Larry Moran seems to think that I belong to the “Neville Chamberlain ‘apeasement’ [sic] school” of evolutionists. So what does one need to believe to be part of this school? Moran, having spent long hours talking with me on these issues, and knowing me so well, can enlighten us. In short, one must believe the following:
These are scientists who are willing to compromise science in order to form an alliance with some religious groups who oppose Christian fundamentalism. Do you believe in miracles? That’s okay, it’s part of science. Do you believe that God guides evolution in order to produce beings who worship him? That’s fine too; it’s all part of the Neville Chamberlain version of intelligent design. Souls, moral law, life after death, a fine-tuned universe, angels, the efficacy of prayer, transubstantiation … all these things are part of the new age science according to the apeasement [sic] school. There’s no conflict with real science.
Guess what Larry? I don’t believe in any of those things and certainly don’t believe that they are “part of science.” I’m not willing to compromise science, and if someone tried to teach these ideas in science classrooms I would oppose it as much as I do YEC and ID. More importantly, Ken Miller (apparently the uber-Chamberlain) is not trying to have any of this stuff taught. So quit making stuff up, ok? It just makes you look like an idiot. I’m sure you enjoy the attention and the shock-value but you know what, it gets annoying after a while. Try some of that rationality you value.
And to set the record straight, I am not a Theistic Evolutionist and never have been. I am an agnostic … due to intellectual humility as much as anything else. I was an atheist for a good period, and earned my stripes baiting the believers, but eventually realized that the pose being adopted by many (but definitely not all) atheists was, frankly, intellectually childish.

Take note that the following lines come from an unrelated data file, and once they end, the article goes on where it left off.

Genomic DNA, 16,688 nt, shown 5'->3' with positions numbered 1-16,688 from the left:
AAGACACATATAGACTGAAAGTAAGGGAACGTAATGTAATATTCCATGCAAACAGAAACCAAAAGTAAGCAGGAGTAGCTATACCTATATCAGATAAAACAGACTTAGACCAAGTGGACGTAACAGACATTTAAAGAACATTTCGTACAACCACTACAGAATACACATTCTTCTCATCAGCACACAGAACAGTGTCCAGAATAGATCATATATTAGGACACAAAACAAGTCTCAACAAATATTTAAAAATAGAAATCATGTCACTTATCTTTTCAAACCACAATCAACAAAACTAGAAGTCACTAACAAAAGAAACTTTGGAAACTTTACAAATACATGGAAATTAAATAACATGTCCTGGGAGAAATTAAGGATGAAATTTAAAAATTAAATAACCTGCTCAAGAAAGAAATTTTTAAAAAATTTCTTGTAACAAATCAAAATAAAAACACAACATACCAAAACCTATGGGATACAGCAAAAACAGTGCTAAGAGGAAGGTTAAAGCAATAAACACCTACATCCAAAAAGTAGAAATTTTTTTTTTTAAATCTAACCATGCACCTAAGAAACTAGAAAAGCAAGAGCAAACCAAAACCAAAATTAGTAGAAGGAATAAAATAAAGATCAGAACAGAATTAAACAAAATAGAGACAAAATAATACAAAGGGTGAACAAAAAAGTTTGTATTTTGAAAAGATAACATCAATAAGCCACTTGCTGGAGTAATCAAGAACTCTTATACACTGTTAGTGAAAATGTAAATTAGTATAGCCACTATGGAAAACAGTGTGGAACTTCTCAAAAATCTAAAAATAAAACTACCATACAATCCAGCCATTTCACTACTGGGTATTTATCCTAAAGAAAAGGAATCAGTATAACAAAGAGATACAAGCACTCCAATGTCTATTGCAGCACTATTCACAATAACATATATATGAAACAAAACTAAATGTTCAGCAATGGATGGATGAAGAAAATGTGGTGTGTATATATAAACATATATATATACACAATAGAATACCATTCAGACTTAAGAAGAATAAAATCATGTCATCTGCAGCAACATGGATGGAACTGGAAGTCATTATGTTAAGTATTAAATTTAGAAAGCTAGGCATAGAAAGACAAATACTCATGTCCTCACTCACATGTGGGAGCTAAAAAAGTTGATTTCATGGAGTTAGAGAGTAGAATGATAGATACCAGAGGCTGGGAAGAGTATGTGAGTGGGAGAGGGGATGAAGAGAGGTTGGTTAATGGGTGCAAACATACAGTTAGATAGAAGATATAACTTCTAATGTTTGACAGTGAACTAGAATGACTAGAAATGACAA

My agnosticism comes from thinking about the issues over the years, not from being a “wimp,” as you seem to imagine all that disagree with you are. My agnosticism allows me to work with whomever is willing (believers and atheists) to ensure that only science is taught in science class. Your form of atheism alienates people who share the same goals regarding science education. All for what? A sense of intellectual superiority? A persecution complex? That rebel streak? Sheer bloody-minded indifference to the fact that people don’t all think the same way as you?
I don’t think either atheists or, for that matter, theists are inherently immoral: I don’t classify people as readily as you seem to do. It is very easy for people to imagine the world is a simple black and white place, a world of rationalism versus superstition, us versus them, atheists versus believers (with the “wimps” appeasing the enemy). Doctrinaire certitude in ones own correctness is comforting: it is also a form of intellectual fundamentalism, a mindset that exactly mirrors that of Gish, Ham and fellow travelers. Some definition of “rationality”.